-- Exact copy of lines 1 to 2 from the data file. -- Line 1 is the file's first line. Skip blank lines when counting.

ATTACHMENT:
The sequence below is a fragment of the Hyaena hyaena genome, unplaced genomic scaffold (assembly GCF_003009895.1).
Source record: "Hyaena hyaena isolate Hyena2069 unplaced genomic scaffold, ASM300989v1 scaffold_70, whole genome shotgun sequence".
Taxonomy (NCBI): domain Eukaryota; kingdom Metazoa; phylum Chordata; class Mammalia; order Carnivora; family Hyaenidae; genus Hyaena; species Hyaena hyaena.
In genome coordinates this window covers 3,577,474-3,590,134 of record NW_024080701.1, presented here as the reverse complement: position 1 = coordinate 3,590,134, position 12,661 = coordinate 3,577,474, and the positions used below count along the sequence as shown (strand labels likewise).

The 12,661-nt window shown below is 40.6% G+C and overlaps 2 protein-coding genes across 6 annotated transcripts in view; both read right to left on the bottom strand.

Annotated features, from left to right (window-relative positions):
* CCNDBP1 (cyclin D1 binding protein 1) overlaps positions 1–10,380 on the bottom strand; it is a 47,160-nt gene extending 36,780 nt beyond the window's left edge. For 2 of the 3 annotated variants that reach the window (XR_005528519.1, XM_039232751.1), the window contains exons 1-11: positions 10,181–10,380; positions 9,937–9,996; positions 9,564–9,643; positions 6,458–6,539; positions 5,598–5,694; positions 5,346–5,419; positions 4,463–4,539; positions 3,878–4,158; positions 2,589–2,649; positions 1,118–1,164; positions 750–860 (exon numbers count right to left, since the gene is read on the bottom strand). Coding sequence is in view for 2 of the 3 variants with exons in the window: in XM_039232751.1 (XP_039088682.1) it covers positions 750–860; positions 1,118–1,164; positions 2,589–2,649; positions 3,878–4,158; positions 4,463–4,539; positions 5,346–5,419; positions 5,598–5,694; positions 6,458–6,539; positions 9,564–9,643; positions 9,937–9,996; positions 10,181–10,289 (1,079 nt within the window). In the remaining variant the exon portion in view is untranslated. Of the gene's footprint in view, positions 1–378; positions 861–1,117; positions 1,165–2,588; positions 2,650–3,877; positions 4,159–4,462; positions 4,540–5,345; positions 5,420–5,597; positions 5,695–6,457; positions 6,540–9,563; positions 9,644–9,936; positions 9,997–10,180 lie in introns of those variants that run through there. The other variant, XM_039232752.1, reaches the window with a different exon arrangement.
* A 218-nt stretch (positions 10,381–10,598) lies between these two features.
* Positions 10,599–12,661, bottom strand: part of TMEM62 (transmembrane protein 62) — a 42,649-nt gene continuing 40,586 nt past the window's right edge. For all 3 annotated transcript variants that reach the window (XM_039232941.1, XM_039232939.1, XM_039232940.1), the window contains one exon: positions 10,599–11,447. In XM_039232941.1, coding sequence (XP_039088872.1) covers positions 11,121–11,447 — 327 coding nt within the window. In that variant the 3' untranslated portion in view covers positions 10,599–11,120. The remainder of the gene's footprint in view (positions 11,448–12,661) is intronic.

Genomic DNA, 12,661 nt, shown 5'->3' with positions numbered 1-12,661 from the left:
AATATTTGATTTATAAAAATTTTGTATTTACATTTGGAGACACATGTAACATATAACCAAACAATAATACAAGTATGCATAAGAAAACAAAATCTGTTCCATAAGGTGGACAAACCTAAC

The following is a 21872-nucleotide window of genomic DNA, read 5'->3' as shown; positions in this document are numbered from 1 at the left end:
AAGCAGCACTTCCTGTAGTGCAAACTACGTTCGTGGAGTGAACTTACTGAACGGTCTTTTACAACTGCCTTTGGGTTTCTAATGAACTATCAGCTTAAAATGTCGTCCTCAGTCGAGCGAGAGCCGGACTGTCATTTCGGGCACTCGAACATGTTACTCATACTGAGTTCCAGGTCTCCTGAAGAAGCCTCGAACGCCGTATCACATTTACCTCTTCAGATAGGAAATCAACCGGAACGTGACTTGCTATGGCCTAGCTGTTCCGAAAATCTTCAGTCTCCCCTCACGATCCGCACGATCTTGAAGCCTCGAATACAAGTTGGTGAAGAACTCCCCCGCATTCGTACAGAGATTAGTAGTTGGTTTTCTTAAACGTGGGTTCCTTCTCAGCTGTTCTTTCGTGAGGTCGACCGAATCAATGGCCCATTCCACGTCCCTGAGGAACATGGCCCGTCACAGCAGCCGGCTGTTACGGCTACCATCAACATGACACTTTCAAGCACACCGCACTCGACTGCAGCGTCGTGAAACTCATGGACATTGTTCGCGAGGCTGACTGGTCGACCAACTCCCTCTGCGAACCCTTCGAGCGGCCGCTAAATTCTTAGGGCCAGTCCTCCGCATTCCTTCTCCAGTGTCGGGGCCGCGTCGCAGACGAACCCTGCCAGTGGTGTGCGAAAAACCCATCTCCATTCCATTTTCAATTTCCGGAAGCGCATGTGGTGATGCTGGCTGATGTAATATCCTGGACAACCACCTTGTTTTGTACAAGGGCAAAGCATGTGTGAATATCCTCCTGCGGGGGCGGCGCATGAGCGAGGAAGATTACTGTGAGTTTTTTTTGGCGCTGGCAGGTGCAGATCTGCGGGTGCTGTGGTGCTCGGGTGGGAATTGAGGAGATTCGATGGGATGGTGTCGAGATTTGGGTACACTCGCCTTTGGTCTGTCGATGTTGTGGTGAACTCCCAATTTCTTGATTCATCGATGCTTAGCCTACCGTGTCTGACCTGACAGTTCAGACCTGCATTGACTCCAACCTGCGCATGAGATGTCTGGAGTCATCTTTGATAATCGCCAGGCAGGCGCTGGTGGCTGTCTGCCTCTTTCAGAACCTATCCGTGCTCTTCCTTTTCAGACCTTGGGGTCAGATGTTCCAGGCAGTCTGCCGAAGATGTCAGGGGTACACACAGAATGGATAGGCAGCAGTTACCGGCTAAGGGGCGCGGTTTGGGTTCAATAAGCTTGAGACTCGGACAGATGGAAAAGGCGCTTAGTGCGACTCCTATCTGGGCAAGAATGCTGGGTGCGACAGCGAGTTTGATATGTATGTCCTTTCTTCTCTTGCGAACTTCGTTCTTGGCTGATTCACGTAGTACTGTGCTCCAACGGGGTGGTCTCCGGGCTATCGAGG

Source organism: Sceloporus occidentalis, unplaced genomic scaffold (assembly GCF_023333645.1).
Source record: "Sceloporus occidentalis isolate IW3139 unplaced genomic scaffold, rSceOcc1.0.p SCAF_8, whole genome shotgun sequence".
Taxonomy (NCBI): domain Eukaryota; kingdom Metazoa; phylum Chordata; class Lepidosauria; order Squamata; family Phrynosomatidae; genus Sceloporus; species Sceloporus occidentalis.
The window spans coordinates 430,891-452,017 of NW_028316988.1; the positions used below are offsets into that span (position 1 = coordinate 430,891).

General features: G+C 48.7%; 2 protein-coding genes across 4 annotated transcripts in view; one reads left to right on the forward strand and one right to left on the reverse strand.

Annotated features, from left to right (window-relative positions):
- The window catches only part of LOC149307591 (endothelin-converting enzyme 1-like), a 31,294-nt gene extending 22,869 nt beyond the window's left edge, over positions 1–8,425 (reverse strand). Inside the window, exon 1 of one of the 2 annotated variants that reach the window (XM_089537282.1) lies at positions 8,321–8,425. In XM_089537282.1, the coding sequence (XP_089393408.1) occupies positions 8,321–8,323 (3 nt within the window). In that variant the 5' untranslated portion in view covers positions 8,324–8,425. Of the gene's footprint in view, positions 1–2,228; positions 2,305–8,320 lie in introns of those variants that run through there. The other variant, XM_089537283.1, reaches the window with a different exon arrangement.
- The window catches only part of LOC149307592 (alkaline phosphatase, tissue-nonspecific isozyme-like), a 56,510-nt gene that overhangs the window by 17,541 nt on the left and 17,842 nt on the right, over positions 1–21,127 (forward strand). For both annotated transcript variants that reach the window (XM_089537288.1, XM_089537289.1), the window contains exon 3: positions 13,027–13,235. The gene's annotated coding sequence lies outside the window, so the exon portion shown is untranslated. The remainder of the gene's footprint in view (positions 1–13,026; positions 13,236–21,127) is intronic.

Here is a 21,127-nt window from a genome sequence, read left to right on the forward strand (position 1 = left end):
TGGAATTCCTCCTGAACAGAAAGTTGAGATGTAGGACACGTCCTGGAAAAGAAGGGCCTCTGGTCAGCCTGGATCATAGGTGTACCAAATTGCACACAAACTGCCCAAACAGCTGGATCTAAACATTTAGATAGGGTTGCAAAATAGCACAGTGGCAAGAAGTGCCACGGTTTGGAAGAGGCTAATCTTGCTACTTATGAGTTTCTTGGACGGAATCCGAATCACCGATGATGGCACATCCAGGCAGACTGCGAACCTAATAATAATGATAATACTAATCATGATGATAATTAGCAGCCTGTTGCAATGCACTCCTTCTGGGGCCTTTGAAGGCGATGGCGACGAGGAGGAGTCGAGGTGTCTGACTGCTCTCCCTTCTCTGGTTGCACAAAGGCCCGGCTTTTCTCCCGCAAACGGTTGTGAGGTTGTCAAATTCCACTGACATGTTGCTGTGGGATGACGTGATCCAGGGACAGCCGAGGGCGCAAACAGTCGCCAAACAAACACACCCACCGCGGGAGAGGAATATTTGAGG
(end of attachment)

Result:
The sequence below is a fragment of the Hyaena hyaena genome, unplaced genomic scaffold (assembly GCF_003009895.1).
Source record: "Hyaena hyaena isolate Hyena2069 unplaced genomic scaffold, ASM300989v1 scaffold_70, whole genome shotgun sequence".